Whenever I am delivering workshops, whether in-house or on open courses, I get a great amount of interest and questions on digital learning. People, including L&D professionals, seem to be equally excited and petrified by the idea of delivering learning online.

Does digital learning work and what does it mean for the average organisation desperately clinging to justify its training budget? Should you invest in digital learning?

Of course, as always the answer is… it depends. Generally speaking if your plan is to get an e-learning programme and throw it at the business then it really will not work. Particularly if your business culture is solidly founded on face-to-face learning interventions. Your employees (unless co-erced to do so!) will not engage with it. Frankly speaking they will not even understand it!

During one of my first roles as a training manager for a law firm I decided to change the induction process from a completely face-to-face one to a blended approach. I signed a contract with a virtual classroom provider and created a range of bespoke webinars for our new employees. I loved it! Shame though that the rest of the organisation did not as much! 

I thought about what went wrong and obtained feedback from key stakeholders. The programme in fact was great, I just had not thought about the marketing piece. I had not planned how I would work to change the culture of the organisation. Bearing in mind this was about 10 years ago most inductees were not expecting to have to be so involved in their learning – the concept of owning one’s learning was pretty much in its infancy. 

​So I went back to the drawing board and devised a communication piece incorporating line manager support, a message straight from the CEO, using success stories and plastering the programme all over our intranet and staff rooms. I was vocal about it. I spoke about the new development programme at our general meetings. I reminded people of how great these webinars were. I made sure their computers had the necessary software to run the webinars so that they could log on to the sessions. I made it easy for them to try it out. And they did. Within months the programme was considered a success. I managed to map the induction against the probation period so that learners could have access to the information they needed when they needed it!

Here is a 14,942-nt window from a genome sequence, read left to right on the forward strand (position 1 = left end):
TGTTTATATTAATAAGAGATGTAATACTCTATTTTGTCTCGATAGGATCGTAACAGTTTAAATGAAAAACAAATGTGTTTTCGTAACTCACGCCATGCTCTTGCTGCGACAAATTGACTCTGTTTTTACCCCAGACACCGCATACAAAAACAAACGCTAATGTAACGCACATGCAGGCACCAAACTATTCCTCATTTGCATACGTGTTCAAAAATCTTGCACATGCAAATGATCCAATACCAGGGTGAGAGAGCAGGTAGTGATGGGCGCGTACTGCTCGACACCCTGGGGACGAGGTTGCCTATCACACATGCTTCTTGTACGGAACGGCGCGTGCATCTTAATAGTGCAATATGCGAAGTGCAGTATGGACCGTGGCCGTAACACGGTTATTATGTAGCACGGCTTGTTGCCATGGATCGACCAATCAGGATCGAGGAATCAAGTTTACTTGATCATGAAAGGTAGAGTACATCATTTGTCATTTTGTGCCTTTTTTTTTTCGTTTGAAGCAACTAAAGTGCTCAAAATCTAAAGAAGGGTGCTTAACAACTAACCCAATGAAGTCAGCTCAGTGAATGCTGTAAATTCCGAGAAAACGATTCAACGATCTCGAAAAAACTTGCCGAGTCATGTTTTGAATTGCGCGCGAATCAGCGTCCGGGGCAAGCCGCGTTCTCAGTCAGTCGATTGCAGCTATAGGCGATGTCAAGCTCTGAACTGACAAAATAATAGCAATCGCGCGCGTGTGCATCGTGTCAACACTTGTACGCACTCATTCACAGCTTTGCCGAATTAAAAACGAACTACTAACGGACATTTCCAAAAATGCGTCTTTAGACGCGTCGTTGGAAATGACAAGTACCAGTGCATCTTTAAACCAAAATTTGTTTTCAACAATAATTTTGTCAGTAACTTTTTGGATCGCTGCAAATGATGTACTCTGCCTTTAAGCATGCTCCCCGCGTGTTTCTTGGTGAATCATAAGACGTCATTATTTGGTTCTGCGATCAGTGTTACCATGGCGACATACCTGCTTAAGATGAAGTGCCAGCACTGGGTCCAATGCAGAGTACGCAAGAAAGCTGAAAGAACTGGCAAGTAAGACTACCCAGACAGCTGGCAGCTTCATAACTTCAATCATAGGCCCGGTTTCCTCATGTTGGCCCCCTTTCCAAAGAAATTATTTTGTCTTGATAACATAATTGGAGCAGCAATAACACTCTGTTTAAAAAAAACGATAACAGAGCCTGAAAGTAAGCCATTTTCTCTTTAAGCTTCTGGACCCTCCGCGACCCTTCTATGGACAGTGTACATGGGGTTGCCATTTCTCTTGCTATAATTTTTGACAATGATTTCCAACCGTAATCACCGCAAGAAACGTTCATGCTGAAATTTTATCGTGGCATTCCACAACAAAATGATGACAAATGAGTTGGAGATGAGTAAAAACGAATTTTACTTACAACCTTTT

​However, from discussions with other L&D professionals and clients it seems that even 10 years on we still tend to underestimate the importance of marketing a blended programme. I find that we focus so much on the design of the programme that we forget about how we are going to get the end user to engage with that piece of learning. 

So what can we do to increase engagement? 

  1. ​Remember that just because your innovative digital idea is clear in your head it does not mean that your audience understands it as yet. We need to work with our learners to make sure that they grasp the concept behind learning online. We need to explain why we are using a digital medium and sell the benefits of it.

  2. Ensure that the user has all the necessary tools to carry out the learning. There is nothing worse than having a learner stuck downloading a Java update or not being able to access learning on their own computer for example. Make it as easy as possible for the learner.

  3. Reinforce the idea that the digital learning component of a programme is equally as important as the face-to-face part. This is crucial since what happens in organisations is that we give the impression that it’s okay to miss out the digital learning aspect of a programme. If it is part of a learning programme then the learner must attend otherwise what is the point of doing it? 

  4. Don’t use a specific technology to match the learning outcome. Use the right technology. We all get excited about the latest bit of software and end up forcing our learning interventions to use the latest technology. This however is a big no no! You should choose that technology because it is the best one to aid your learner!

How do you utilise technology in your own organisation? What do you think is the future of #digitallearning? How can we market and engage with our learners more effectively in this digital age?